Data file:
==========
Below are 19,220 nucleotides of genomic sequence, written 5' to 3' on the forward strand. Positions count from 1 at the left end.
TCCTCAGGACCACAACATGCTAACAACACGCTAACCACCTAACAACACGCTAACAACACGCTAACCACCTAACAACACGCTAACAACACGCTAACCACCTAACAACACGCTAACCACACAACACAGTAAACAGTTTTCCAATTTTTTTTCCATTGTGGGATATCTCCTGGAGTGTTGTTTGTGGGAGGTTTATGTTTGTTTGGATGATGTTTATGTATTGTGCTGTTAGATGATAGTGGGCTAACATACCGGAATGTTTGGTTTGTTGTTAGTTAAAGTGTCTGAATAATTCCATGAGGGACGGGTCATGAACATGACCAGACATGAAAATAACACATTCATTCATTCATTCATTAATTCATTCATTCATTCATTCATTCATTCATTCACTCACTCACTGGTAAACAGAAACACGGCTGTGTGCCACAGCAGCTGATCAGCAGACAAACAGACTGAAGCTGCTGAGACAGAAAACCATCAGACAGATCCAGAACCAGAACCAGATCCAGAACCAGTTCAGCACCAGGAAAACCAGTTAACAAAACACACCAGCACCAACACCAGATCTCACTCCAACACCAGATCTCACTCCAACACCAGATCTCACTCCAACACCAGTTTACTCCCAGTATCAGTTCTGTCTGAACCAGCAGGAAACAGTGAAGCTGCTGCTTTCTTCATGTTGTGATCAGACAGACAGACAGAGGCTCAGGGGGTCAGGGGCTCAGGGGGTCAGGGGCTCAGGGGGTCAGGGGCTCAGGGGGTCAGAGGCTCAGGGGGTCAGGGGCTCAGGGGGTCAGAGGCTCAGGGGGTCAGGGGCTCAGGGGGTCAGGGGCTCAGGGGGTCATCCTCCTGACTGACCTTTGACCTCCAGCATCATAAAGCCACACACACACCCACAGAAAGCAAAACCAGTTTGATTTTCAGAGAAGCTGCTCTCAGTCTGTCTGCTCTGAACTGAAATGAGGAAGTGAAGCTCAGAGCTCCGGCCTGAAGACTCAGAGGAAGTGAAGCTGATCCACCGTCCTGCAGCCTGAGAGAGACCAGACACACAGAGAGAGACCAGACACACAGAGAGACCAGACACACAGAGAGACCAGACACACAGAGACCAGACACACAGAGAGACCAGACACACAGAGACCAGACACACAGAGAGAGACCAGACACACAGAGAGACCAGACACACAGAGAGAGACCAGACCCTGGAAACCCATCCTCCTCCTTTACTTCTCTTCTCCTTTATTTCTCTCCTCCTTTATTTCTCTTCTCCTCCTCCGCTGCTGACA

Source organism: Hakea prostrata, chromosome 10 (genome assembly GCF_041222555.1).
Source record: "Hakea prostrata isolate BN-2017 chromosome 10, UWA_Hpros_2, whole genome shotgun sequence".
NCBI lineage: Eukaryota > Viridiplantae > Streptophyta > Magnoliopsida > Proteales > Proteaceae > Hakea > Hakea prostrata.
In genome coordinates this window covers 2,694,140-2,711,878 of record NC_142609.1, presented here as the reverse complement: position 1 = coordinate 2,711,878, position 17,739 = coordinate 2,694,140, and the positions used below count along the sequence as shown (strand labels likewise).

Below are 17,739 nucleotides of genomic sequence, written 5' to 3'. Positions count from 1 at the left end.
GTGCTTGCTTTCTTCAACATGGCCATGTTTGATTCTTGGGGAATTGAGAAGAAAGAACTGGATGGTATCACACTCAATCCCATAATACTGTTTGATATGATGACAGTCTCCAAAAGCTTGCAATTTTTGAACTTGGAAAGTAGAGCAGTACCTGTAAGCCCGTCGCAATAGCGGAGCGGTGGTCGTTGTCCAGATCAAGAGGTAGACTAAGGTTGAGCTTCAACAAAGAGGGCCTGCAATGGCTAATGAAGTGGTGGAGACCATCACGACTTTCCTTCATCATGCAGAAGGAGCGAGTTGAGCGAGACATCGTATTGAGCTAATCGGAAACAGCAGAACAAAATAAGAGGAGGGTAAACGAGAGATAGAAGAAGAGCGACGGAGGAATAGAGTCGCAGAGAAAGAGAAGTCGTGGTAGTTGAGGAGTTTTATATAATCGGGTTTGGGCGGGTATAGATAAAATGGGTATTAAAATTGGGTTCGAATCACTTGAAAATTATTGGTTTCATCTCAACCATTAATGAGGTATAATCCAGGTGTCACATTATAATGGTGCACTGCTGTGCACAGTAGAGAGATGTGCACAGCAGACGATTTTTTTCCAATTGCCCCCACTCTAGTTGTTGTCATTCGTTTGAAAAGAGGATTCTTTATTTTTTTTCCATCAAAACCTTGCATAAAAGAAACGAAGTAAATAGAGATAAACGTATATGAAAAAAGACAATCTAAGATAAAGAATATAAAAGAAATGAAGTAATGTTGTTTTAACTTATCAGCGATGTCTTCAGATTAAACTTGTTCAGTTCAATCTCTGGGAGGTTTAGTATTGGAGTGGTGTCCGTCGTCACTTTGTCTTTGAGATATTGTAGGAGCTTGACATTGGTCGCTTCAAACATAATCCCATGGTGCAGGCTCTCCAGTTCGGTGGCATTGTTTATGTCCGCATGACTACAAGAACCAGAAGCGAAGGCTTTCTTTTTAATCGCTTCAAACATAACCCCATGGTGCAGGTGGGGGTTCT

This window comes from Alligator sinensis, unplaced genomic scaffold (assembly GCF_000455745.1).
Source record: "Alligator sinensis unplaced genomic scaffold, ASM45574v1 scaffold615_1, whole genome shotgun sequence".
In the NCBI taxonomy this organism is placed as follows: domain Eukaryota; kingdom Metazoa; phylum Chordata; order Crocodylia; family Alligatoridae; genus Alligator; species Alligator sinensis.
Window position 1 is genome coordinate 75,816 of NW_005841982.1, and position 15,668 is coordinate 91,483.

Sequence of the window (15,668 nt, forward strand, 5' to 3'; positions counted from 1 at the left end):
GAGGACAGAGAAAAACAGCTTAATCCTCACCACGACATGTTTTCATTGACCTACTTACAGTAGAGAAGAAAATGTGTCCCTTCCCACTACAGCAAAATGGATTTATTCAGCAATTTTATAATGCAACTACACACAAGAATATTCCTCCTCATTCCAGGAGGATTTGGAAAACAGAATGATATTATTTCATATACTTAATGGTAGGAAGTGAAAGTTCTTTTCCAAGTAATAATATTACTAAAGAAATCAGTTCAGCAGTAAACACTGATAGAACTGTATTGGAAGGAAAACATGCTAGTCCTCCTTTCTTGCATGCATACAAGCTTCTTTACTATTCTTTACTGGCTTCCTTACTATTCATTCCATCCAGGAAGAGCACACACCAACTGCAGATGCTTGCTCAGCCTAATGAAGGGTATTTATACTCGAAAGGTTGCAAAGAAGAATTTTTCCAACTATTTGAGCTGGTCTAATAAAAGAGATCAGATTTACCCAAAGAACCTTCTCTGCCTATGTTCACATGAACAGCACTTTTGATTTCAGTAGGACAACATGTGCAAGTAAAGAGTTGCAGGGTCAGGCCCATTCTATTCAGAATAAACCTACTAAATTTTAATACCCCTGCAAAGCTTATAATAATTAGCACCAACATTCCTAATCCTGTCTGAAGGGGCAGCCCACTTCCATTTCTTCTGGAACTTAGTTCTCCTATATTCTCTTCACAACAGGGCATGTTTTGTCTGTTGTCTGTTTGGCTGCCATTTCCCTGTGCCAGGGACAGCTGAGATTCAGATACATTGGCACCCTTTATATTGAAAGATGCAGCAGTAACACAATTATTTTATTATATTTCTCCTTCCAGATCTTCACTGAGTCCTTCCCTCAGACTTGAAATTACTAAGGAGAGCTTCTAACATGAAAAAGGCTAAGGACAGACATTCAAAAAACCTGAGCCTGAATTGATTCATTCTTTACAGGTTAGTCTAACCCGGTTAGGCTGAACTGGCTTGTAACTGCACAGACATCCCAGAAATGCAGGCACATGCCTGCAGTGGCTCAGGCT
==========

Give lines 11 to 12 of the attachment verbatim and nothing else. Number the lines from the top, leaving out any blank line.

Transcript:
In the NCBI taxonomy this organism is placed as follows: domain Eukaryota; kingdom Metazoa; phylum Chordata; order Crocodylia; family Alligatoridae; genus Alligator; species Alligator sinensis.
Window position 1 is genome coordinate 75,816 of NW_005841982.1, and position 15,668 is coordinate 91,483.